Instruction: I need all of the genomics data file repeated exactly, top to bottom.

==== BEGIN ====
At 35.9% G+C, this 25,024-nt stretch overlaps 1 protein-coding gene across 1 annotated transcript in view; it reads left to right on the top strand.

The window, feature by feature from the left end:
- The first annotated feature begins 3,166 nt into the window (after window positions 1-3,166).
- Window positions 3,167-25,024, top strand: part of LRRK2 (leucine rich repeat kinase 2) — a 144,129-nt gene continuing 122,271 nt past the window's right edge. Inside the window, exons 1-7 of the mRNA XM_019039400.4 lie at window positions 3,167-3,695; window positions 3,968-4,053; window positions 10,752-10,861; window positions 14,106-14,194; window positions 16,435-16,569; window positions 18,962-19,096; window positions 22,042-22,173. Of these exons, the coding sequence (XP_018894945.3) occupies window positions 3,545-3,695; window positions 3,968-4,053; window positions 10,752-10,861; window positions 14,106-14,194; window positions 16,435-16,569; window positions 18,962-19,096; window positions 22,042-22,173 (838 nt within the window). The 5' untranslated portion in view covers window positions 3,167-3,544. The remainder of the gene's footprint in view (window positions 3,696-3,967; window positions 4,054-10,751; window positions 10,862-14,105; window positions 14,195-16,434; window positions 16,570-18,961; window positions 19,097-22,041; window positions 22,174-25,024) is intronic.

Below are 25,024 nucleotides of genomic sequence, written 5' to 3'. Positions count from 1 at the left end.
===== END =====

At 35.9% G+C, this 25,024-nt stretch overlaps 1 protein-coding gene across 1 annotated transcript in view; it reads left to right on the top strand.

The window, feature by feature from the left end:
- The first annotated feature begins 3,166 nt into the window (after window positions 1-3,166).
- Window positions 3,167-25,024, top strand: part of LRRK2 (leucine rich repeat kinase 2) — a 144,129-nt gene continuing 122,271 nt past the window's right edge. Inside the window, exons 1-7 of the mRNA XM_019039400.4 lie at window positions 3,167-3,695; window positions 3,968-4,053; window positions 10,752-10,861; window positions 14,106-14,194; window positions 16,435-16,569; window positions 18,962-19,096; window positions 22,042-22,173. Of these exons, the coding sequence (XP_018894945.3) occupies window positions 3,545-3,695; window positions 3,968-4,053; window positions 10,752-10,861; window positions 14,106-14,194; window positions 16,435-16,569; window positions 18,962-19,096; window positions 22,042-22,173 (838 nt within the window). The 5' untranslated portion in view covers window positions 3,167-3,544. The remainder of the gene's footprint in view (window positions 3,696-3,967; window positions 4,054-10,751; window positions 10,862-14,105; window positions 14,195-16,434; window positions 16,570-18,961; window positions 19,097-22,041; window positions 22,174-25,024) is intronic.

Below are 25,024 nucleotides of genomic sequence, written 5' to 3'. Positions count from 1 at the left end.